By Ed Diokno
Crouching Tiger, Hidden Dragon: Sword of Destiny suffers from being compared to the original which won an Academy Award as Best Picture.
Since it was first announced several years ago, it has become one of the most highly anticipated sequels for its legions of fans the world over. Alas, it didn’t reach the high bar set by the first film.
It has all the flash and dash of clashing swords, fantastic jumps and flips that introduced the Hong Kong-style cinematic martial arts to the mainstream audience as the original, but it lacked the depth and presence a Chow Yun Fat and the lyricism and spirituality that director Ang Lee was able to infuse throughout the original.
Oh, the action that took your breath away in the original is still there. Yuen Wo-Ping, who did the action choreography for Ang Lee, is at the director’s helm for this one. His forte is present in all the fight scenes, especially a almost beautiful battle that takes place on a frozen lake as the opponents glide through the fight as if they’re in the ice dance competition in the Olympics.
Michelle Yeoh reprises her character Shu Lien, a panther-like martial artist with deep emotions that struggles to control. While Donnie Yen does well in the action scenes, he doesn’t come close to matching Yeoh’s complexity. Yen makes you appreciate the gravitas and soulfulness Chow Yun Fat brought to his character. When Yeoh and Yen are alone with each other, Yeoh might as well have been conversing with a wall.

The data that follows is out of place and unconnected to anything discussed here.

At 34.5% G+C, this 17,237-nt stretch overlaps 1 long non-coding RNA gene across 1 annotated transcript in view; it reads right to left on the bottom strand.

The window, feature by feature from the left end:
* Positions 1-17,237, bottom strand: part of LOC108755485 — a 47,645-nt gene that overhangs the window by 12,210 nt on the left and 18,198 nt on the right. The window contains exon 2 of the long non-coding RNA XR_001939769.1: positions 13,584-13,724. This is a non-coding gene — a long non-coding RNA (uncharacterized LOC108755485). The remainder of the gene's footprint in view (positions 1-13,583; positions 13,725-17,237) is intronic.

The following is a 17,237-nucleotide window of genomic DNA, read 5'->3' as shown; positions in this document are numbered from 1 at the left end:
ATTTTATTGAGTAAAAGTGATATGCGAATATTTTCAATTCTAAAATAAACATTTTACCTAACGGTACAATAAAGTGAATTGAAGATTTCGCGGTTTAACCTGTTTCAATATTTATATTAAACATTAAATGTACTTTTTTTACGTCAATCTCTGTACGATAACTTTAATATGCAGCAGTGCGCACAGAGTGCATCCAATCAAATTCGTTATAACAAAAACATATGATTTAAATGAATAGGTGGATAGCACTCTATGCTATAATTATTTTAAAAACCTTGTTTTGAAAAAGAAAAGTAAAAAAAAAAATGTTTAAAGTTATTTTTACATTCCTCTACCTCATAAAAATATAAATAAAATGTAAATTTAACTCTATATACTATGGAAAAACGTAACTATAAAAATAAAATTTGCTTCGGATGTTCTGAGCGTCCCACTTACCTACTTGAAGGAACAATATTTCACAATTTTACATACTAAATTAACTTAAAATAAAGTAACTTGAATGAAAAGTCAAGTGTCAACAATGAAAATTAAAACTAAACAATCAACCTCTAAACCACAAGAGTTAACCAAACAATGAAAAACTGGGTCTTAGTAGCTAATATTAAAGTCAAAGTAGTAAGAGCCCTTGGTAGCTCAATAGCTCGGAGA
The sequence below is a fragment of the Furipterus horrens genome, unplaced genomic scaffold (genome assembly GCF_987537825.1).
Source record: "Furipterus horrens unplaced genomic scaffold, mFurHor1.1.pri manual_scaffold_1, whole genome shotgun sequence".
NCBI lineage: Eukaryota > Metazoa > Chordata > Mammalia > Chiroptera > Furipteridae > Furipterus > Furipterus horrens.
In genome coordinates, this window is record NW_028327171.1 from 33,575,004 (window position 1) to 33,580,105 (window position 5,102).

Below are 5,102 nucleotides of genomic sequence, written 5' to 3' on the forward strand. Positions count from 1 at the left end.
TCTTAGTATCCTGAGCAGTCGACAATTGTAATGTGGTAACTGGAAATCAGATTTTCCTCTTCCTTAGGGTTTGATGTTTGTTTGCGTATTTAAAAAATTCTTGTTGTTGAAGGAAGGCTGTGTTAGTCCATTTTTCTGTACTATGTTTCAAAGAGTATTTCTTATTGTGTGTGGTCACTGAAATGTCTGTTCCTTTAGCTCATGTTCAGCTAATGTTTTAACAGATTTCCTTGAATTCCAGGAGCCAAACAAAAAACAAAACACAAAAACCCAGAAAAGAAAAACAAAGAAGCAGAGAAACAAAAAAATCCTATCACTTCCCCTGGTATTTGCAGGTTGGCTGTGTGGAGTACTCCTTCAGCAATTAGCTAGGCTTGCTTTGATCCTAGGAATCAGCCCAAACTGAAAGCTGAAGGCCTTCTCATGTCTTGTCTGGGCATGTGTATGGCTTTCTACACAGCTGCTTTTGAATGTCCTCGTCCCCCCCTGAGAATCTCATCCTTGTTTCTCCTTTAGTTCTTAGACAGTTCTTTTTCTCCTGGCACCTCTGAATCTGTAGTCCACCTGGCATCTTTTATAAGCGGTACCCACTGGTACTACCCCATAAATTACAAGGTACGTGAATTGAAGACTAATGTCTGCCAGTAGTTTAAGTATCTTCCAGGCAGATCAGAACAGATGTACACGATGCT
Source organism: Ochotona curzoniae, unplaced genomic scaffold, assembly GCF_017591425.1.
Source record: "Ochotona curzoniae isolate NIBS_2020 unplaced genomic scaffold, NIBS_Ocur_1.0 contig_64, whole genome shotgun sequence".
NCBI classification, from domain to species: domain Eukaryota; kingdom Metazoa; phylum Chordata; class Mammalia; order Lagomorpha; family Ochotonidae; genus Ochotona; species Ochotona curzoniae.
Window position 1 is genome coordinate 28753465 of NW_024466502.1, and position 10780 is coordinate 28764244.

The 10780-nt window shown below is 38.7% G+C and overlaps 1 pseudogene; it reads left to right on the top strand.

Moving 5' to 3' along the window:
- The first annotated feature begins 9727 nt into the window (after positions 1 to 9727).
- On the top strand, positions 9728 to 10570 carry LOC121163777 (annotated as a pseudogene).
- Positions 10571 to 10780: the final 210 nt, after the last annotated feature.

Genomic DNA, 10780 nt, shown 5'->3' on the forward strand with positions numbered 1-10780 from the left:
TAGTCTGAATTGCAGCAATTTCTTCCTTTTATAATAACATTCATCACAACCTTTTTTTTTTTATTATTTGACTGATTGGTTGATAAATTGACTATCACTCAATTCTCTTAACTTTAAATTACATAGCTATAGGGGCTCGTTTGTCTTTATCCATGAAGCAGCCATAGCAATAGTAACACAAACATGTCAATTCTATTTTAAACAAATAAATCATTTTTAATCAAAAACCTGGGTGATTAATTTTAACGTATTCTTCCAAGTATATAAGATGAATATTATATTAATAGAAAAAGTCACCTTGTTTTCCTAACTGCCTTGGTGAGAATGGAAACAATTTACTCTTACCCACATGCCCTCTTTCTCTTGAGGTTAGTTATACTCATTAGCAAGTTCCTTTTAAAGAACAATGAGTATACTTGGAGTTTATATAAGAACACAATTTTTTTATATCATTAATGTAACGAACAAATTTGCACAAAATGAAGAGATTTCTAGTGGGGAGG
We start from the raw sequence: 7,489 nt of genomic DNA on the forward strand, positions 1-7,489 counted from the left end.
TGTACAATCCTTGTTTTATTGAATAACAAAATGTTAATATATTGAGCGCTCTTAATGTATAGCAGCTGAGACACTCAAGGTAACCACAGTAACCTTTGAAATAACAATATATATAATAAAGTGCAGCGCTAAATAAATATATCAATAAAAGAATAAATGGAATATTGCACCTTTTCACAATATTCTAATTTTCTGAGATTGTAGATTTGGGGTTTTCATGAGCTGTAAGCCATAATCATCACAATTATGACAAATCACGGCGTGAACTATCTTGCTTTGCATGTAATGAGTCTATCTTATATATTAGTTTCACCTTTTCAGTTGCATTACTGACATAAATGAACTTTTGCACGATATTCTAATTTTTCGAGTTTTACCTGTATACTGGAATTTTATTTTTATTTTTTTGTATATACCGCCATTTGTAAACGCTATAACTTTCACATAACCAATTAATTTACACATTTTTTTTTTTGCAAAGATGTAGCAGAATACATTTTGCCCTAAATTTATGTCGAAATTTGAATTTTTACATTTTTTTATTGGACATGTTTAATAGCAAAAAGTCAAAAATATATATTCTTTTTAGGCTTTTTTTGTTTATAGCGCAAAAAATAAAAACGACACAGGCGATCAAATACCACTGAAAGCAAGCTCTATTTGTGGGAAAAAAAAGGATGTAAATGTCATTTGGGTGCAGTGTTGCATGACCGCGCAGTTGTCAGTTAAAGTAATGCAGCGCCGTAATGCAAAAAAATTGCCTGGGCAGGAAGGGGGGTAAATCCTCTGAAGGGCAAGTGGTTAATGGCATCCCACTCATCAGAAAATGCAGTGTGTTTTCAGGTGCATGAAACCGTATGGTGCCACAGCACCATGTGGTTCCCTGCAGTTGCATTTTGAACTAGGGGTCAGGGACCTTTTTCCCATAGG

Promising newcomer Natasha Liu Bordizzo and Glee’s Harry Shum Jr. brought some cuteness to their budding relationship and both did more than well in their fight scenes. The other characters were just archetypes with no real depth. Jason Scott Lee could not do much with his one-dimensional villain.
In this era of #OscarSoWhite, the talented all-Asian cast could have been the best example to bury any antiquated notion that an American audience always needs a white actor to relate to (ala The Last Samurai with Tom Cruise) for a film to be successful. My fear is that the less-than stellar reviews might reinforce that idea among Hollywood’s studios.
The U.S.-China co-production was released on this side of the Pacific on Netflix and on select IMAX screens simultaneously. However, the movie was released in China a week earlier and is doing well enough financially to perhaps earn another sequel. The trans-Pacific partnership might be a harbinger of a growing trend, but producers and studios shouldn’t sacrifice quality for the sake of profit … uh, wha’? Quality over profit? Am I dreaming?
(Ed Diokno writes a blog :Views From The Edge: news and analysis from an Asian American perspective.)
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